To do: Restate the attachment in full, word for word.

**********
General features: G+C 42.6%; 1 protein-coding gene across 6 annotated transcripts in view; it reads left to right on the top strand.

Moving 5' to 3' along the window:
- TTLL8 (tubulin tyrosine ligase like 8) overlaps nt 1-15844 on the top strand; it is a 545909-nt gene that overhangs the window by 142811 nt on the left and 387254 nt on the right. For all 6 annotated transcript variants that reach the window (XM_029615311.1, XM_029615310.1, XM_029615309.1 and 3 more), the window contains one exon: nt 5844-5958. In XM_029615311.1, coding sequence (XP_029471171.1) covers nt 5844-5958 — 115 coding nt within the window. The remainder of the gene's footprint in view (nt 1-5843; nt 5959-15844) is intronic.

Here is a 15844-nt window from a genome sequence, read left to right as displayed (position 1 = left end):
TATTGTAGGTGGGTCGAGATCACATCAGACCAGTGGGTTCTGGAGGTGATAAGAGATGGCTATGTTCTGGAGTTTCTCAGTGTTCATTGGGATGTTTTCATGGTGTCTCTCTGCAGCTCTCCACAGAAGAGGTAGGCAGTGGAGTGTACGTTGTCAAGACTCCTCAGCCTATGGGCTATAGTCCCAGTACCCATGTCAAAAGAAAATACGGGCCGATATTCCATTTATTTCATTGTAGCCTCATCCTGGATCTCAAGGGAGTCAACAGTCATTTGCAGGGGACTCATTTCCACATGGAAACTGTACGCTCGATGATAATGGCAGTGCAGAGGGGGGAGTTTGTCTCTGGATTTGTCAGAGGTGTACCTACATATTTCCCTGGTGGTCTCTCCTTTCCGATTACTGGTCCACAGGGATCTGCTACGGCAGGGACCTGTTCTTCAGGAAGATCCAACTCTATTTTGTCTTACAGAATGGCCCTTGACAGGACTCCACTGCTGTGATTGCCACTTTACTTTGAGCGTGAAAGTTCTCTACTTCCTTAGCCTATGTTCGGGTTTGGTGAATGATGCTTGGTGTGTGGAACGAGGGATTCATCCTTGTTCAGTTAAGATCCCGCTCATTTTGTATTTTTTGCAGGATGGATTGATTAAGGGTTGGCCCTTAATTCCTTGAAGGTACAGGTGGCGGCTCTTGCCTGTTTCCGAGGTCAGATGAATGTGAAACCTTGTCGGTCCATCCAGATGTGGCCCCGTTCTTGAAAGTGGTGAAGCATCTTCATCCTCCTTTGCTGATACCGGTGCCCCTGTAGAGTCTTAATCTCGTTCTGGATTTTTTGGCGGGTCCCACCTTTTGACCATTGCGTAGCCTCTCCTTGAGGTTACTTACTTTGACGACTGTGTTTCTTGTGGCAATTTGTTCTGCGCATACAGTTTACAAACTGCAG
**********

General features: G+C 42.6%; 1 protein-coding gene across 6 annotated transcripts in view; it reads left to right on the top strand.

Moving 5' to 3' along the window:
- TTLL8 (tubulin tyrosine ligase like 8) overlaps nt 1-15844 on the top strand; it is a 545909-nt gene that overhangs the window by 142811 nt on the left and 387254 nt on the right. For all 6 annotated transcript variants that reach the window (XM_029615311.1, XM_029615310.1, XM_029615309.1 and 3 more), the window contains one exon: nt 5844-5958. In XM_029615311.1, coding sequence (XP_029471171.1) covers nt 5844-5958 — 115 coding nt within the window. The remainder of the gene's footprint in view (nt 1-5843; nt 5959-15844) is intronic.

Here is a 15844-nt window from a genome sequence, read left to right as displayed (position 1 = left end):
TATTGTAGGTGGGTCGAGATCACATCAGACCAGTGGGTTCTGGAGGTGATAAGAGATGGCTATGTTCTGGAGTTTCTCAGTGTTCATTGGGATGTTTTCATGGTGTCTCTCTGCAGCTCTCCACAGAAGAGGTAGGCAGTGGAGTGTACGTTGTCAAGACTCCTCAGCCTATGGGCTATAGTCCCAGTACCCATGTCAAAAGAAAATACGGGCCGATATTCCATTTATTTCATTGTAGCCTCATCCTGGATCTCAAGGGAGTCAACAGTCATTTGCAGGGGACTCATTTCCACATGGAAACTGTACGCTCGATGATAATGGCAGTGCAGAGGGGGGAGTTTGTCTCTGGATTTGTCAGAGGTGTACCTACATATTTCCCTGGTGGTCTCTCCTTTCCGATTACTGGTCCACAGGGATCTGCTACGGCAGGGACCTGTTCTTCAGGAAGATCCAACTCTATTTTGTCTTACAGAATGGCCCTTGACAGGACTCCACTGCTGTGATTGCCACTTTACTTTGAGCGTGAAAGTTCTCTACTTCCTTAGCCTATGTTCGGGTTTGGTGAATGATGCTTGGTGTGTGGAACGAGGGATTCATCCTTGTTCAGTTAAGATCCCGCTCATTTTGTATTTTTTGCAGGATGGATTGATTAAGGGTTGGCCCTTAATTCCTTGAAGGTACAGGTGGCGGCTCTTGCCTGTTTCCGAGGTCAGATGAATGTGAAACCTTGTCGGTCCATCCAGATGTGGCCCCGTTCTTGAAAGTGGTGAAGCATCTTCATCCTCCTTTGCTGATACCGGTGCCCCTGTAGAGTCTTAATCTCGTTCTGGATTTTTTGGCGGGTCCCACCTTTTGACCATTGCGTAGCCTCTCCTTGAGGTTACTTACTTTGACGACTGTGTTTCTTGTGGCAATTTGTTCTGCGCATACAGTTTACAAACTGCAG